The Washington Post editorial board has some sound advice for President Obama: don’t tear up the Constitution. They actually used those words.

The editorial board, hardly a hotbed of liberals, was addressing threats by the former adjunct professor of constitutional law that he will take base-rallying but unconstitutional action with regard to immigration. The editorial board writes:   

Obstinate, hopelessly partisan and incapable of problem-solving, Congress is a mess. But that doesn’t grant the president license to tear up the Constitution. As Mr. Obama himself said last fall: “If, in fact, I could solve all these problems without passing laws in Congress, then I would do so. But we’re also a nation of laws.” To act on his own, the president said, would violate those laws.

Mr. Obama now seems to be jettisoning that stance in the name of rallying his political base. He is considering extending temporary protection from deportation to millions of illegal immigrants, including the parents of U.S.-born children and others who have lived in the United States for years. Conceivably, this would give Democrats a political boost in 2016. Just as conceivably, it would trigger a constitutional showdown with congressional Republicans, who could make a cogent argument that Mr. Obama had overstepped his authority.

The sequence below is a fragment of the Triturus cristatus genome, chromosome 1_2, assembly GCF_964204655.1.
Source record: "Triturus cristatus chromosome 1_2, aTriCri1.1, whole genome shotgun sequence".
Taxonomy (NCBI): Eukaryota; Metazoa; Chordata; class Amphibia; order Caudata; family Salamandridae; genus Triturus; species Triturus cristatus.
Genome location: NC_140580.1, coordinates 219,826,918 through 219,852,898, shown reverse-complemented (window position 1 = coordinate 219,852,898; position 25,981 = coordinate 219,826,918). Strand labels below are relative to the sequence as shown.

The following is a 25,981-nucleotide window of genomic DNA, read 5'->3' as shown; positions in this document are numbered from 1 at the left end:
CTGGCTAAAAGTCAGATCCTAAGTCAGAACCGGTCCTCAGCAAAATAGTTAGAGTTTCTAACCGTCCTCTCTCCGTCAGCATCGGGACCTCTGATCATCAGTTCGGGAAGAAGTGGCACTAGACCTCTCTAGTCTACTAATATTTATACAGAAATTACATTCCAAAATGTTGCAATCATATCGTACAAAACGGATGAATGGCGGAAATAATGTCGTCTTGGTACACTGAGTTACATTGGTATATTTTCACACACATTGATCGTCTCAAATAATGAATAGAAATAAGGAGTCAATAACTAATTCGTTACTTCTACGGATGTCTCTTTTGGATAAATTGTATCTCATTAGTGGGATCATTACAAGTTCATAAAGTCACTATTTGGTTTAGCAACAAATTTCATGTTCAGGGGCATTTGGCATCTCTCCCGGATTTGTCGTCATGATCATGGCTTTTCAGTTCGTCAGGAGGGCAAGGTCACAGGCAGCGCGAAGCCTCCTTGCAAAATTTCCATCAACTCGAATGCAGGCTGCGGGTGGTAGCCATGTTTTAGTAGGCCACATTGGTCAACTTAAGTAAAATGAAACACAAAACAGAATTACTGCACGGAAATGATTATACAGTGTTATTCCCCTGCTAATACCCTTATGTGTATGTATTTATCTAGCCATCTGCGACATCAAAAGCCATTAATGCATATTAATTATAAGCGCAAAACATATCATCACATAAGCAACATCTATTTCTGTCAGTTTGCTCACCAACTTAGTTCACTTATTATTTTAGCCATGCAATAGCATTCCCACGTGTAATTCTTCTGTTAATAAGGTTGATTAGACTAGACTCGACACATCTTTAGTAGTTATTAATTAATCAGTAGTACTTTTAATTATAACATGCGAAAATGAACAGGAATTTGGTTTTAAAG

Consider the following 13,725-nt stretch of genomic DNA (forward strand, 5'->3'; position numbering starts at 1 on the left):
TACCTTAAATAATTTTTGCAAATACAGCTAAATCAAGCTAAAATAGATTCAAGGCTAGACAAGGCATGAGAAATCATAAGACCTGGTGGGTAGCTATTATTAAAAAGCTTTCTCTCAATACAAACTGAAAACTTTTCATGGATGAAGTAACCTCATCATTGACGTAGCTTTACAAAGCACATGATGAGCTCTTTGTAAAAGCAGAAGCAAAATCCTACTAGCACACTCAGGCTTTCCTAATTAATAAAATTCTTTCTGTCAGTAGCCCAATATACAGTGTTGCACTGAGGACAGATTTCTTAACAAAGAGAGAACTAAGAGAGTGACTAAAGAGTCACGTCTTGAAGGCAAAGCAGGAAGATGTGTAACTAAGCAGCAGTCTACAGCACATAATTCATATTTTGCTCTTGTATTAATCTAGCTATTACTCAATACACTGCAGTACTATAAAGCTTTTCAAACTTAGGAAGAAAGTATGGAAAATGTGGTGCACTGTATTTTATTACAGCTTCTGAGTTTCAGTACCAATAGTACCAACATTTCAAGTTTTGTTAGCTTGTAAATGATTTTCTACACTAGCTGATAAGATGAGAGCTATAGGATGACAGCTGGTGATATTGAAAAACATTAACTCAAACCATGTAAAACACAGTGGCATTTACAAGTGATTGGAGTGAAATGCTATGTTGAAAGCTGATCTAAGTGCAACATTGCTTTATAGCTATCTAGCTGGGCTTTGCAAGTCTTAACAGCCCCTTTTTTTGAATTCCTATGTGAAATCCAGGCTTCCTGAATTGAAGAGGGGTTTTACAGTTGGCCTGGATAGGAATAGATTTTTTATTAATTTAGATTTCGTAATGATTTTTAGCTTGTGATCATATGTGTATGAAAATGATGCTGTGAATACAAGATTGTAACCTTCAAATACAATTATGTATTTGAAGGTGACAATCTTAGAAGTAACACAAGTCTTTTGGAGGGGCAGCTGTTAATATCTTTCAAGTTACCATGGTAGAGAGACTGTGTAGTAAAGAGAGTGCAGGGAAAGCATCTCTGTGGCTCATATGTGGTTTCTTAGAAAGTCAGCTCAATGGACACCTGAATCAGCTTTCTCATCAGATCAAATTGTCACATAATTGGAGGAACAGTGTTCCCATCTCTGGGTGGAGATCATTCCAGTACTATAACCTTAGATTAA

I would argue that Congress is sometimes supposed to be obstinate. But the editorial captures the potential lawlessness of what the president is threatening when he says he can’t “wait for” Congress to act. Sorry, but that is how things work under the Constitution.

Meanwhile, the current White House talk of impeachment is cynical political posturing but also possibly a pre-emptive strike if the president grants unilateral amnesty, which would clearly be a provocation. 

Ross Douthat wrote about how radical such amnesty would be—and how supine the press and political class appear to be so far in his Sunday column:

The president may get the occasional rebuke for impeachment-baiting, but what the White House wants to do on immigration is assumed to be reasonable, legitimate, within normal political bounds.

It is not: It would be lawless, reckless, a leap into the antidemocratic dark.

And an American political class that lets this Rubicon be crossed without demurral will deserve to live with the consequences for the republic, in what remains of this presidency and in presidencies yet to come.

President Obama sometimes seems a frivolous figure lately, more interested in golfing and parties and going to Martha's Vineyard than the hard work of governing. Sometimes it seems that we have a fun-loving prince rather than a seasoned, second-term president. It would be a bitter irony of history if such a man, who is in the killer rabbit phase of his presidency, tore up the Constitution.